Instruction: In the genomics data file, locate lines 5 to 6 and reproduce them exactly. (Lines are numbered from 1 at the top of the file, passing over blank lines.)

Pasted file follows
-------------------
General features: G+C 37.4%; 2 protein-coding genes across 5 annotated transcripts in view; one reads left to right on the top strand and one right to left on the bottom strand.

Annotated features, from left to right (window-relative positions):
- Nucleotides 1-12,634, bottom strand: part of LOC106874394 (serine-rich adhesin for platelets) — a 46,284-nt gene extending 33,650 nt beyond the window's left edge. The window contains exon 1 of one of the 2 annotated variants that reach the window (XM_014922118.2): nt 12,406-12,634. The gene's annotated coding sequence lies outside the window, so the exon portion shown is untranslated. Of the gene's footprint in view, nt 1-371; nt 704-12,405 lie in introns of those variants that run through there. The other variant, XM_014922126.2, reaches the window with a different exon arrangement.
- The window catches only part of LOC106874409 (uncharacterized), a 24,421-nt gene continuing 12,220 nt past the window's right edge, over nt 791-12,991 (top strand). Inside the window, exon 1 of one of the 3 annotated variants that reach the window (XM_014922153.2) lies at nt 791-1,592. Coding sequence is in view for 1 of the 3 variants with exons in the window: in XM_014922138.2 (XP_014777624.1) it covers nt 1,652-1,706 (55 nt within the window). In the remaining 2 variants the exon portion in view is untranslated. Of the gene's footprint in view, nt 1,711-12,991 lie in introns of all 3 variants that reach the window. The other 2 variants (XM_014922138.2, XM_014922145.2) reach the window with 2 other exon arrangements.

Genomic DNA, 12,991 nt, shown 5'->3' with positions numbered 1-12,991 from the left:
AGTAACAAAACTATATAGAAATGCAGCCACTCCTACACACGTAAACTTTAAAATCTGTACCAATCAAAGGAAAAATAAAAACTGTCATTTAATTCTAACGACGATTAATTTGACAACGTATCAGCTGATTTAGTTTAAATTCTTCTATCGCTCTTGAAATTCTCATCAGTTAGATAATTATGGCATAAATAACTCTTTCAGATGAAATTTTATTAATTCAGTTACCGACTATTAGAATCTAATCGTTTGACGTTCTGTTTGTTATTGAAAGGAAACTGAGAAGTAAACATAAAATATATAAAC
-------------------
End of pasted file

Genomic DNA, 12,991 nt, shown 5'->3' with positions numbered 1-12,991 from the left:
AGTAACAAAACTATATAGAAATGCAGCCACTCCTACACACGTAAACTTTAAAATCTGTACCAATCAAAGGAAAAATAAAAACTGTCATTTAATTCTAACGACGATTAATTTGACAACGTATCAGCTGATTTAGTTTAAATTCTTCTATCGCTCTTGAAATTCTCATCAGTTAGATAATTATGGCATAAATAACTCTTTCAGATGAAATTTTATTAATTCAGTTACCGACTATTAGAATCTAATCGTTTGACGTTCTGTTTGTTATTGAAAGGAAACTGAGAAGTAAACATAAAATATATAAAC